Reagan's spending at least had some purpose behind it, and that purpose was not liberal in nature. Some have argued here that the Soviet Union and Eastern Bloc would have fallen anyway, and may be true, but is really only conjecture on their part. I tend to believe, yes, it would have eventually fallen, but not nearly as fast. Reagan's spending was not without our own pain, but it was also not without purpose or our own gain.

    On the other hand, as hard as I used to try, I cannot come to the same conclusion regarding Bush II. Just my opinion, but they grossly misinterpreted the successful portions of Reagan's debt spending, ignored the downsides, and acted like a bunch of irresponsible teenagers with a new credit card.

    Another, albeit minor, point is that it is unfair to strictly compare different eras. Some aspects of a wisely run economy will remain true regardless, but each era also has it's own set of nuances that must be included in any hindsight evaluation. Reagan and Bush II were different eras to a great degree, even if the numbers of years separating them weren't that many. In this vein, it would be a mistake to think that today's economic recovery could be strictly modeled after our recovery from the Great Depression.
    I don't really have much to contest there or to add. My point is simply that the debt binge of spending that happened under both did lead to stimulated economies and that to argue that Conservatives don't believe it works is effectively to say there no Conservatives in the Republican party during Bush or Reagan's era. But Cpwill is not that foolish to argue that. I think. Maybe. Not sure now that I think about it.
    "If your opponent is of choleric temperament, seek to irritate him." - Sun Tzu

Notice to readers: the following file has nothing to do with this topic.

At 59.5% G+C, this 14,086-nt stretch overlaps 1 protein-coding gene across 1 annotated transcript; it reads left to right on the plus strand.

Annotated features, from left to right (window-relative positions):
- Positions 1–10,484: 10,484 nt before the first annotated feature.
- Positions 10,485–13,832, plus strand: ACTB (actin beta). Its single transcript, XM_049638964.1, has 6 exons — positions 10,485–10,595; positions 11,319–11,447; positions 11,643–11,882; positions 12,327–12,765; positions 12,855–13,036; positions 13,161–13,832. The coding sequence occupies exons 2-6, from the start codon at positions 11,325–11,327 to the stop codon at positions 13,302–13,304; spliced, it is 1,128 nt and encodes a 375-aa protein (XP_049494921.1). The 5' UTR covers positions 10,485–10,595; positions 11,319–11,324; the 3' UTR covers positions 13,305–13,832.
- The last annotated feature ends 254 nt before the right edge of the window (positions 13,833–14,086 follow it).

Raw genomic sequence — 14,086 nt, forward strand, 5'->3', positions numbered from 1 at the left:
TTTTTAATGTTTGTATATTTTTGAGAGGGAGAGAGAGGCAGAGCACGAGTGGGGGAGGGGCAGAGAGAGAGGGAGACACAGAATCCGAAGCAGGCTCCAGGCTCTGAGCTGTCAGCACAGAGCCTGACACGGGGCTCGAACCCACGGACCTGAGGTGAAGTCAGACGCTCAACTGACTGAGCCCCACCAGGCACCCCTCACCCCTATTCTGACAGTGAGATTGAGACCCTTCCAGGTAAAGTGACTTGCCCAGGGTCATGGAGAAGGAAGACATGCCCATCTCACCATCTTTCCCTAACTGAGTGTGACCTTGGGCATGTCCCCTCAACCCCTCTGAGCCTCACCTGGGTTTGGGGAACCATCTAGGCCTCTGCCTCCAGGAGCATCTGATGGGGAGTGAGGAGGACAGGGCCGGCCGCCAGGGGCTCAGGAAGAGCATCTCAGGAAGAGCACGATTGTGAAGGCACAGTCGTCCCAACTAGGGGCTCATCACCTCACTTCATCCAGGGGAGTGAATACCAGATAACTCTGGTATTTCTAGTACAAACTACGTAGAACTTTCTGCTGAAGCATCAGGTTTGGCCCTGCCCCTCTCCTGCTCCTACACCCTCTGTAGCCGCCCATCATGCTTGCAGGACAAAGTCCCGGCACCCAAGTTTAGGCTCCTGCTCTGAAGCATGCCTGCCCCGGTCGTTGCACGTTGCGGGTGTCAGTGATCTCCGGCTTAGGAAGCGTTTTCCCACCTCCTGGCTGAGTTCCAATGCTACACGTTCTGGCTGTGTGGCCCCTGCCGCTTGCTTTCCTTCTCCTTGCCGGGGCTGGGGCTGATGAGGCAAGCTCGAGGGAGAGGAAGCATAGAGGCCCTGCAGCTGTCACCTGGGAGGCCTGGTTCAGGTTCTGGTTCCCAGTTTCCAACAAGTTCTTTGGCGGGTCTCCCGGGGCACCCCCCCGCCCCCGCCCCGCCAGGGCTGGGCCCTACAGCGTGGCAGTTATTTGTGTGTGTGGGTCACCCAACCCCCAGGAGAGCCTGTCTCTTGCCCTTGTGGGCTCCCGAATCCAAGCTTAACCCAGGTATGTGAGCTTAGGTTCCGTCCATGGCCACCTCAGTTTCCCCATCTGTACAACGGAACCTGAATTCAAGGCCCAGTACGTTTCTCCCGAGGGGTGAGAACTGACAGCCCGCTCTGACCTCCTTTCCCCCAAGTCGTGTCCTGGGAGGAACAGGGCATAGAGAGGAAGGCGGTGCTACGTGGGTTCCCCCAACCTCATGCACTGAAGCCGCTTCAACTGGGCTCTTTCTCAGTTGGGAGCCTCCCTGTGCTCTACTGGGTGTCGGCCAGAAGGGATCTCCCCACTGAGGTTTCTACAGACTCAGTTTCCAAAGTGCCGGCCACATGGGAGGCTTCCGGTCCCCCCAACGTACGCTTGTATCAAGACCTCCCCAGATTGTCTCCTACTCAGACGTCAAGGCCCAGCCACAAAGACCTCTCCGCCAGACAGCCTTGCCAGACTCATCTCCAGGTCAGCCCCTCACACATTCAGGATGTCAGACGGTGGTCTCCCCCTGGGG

10. #40
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    Re: What level of influence does a Chief Executive have over the economy?

    Quote Originally Posted by Airborne375 View Post
    The President can inspire investors, businesses and the economy as a whole by displaying leadership and convincing the nation things will stay stable. Who in their rightful mind if going to open a business that could employ 500 workers. When the future of energy taxes, providing medical care for those workers, tax rates in general, yadda, yadda. Only someone who has a gambling addiction would invest under these conditions, much less build a business themselves. The President may not actually have a magic 'Better Economy' button in the oval office but what matters is most people think he does.
    Anyone who knows they ahve buyers waiting to spend. And none of them, no matter what the president says or does will hire without knowing there are buyers at the ready.

    AUSTAN GOOLSBEE: I think the world vests too much power, certainly in the president, probably in Washington in general for its influence on the economy, because most all of the economy has nothing to do with the government.